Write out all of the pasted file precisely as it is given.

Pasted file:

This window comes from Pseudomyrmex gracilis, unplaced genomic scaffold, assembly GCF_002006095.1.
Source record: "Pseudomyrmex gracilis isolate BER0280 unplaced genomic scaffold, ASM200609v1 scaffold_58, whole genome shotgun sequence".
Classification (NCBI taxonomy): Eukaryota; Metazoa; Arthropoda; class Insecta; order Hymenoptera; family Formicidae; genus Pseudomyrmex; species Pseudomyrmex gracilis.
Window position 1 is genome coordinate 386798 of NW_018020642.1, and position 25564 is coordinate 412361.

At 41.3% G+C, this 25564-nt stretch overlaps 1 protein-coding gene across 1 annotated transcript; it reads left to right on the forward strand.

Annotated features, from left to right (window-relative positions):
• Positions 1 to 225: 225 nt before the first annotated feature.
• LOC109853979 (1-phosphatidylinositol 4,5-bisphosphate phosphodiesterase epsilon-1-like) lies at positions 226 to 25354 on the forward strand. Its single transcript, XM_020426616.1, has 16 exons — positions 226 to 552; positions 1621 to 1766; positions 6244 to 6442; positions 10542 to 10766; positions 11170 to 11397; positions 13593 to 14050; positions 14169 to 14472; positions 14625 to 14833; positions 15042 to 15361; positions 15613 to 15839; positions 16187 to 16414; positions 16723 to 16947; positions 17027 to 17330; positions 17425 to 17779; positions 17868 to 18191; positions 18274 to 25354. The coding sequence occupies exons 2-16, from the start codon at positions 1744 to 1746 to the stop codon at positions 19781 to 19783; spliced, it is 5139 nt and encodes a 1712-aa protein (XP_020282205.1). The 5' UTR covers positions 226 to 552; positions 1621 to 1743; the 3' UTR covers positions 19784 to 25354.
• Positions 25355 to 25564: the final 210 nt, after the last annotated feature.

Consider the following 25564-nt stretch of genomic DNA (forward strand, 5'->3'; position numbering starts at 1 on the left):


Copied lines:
This window comes from Pseudomyrmex gracilis, unplaced genomic scaffold, assembly GCF_002006095.1.
Source record: "Pseudomyrmex gracilis isolate BER0280 unplaced genomic scaffold, ASM200609v1 scaffold_58, whole genome shotgun sequence".
Classification (NCBI taxonomy): Eukaryota; Metazoa; Arthropoda; class Insecta; order Hymenoptera; family Formicidae; genus Pseudomyrmex; species Pseudomyrmex gracilis.
Window position 1 is genome coordinate 386798 of NW_018020642.1, and position 25564 is coordinate 412361.

At 41.3% G+C, this 25564-nt stretch overlaps 1 protein-coding gene across 1 annotated transcript; it reads left to right on the forward strand.

Annotated features, from left to right (window-relative positions):
• Positions 1 to 225: 225 nt before the first annotated feature.
• LOC109853979 (1-phosphatidylinositol 4,5-bisphosphate phosphodiesterase epsilon-1-like) lies at positions 226 to 25354 on the forward strand. Its single transcript, XM_020426616.1, has 16 exons — positions 226 to 552; positions 1621 to 1766; positions 6244 to 6442; positions 10542 to 10766; positions 11170 to 11397; positions 13593 to 14050; positions 14169 to 14472; positions 14625 to 14833; positions 15042 to 15361; positions 15613 to 15839; positions 16187 to 16414; positions 16723 to 16947; positions 17027 to 17330; positions 17425 to 17779; positions 17868 to 18191; positions 18274 to 25354. The coding sequence occupies exons 2-16, from the start codon at positions 1744 to 1746 to the stop codon at positions 19781 to 19783; spliced, it is 5139 nt and encodes a 1712-aa protein (XP_020282205.1). The 5' UTR covers positions 226 to 552; positions 1621 to 1743; the 3' UTR covers positions 19784 to 25354.
• Positions 25355 to 25564: the final 210 nt, after the last annotated feature.

Consider the following 25564-nt stretch of genomic DNA (forward strand, 5'->3'; position numbering starts at 1 on the left):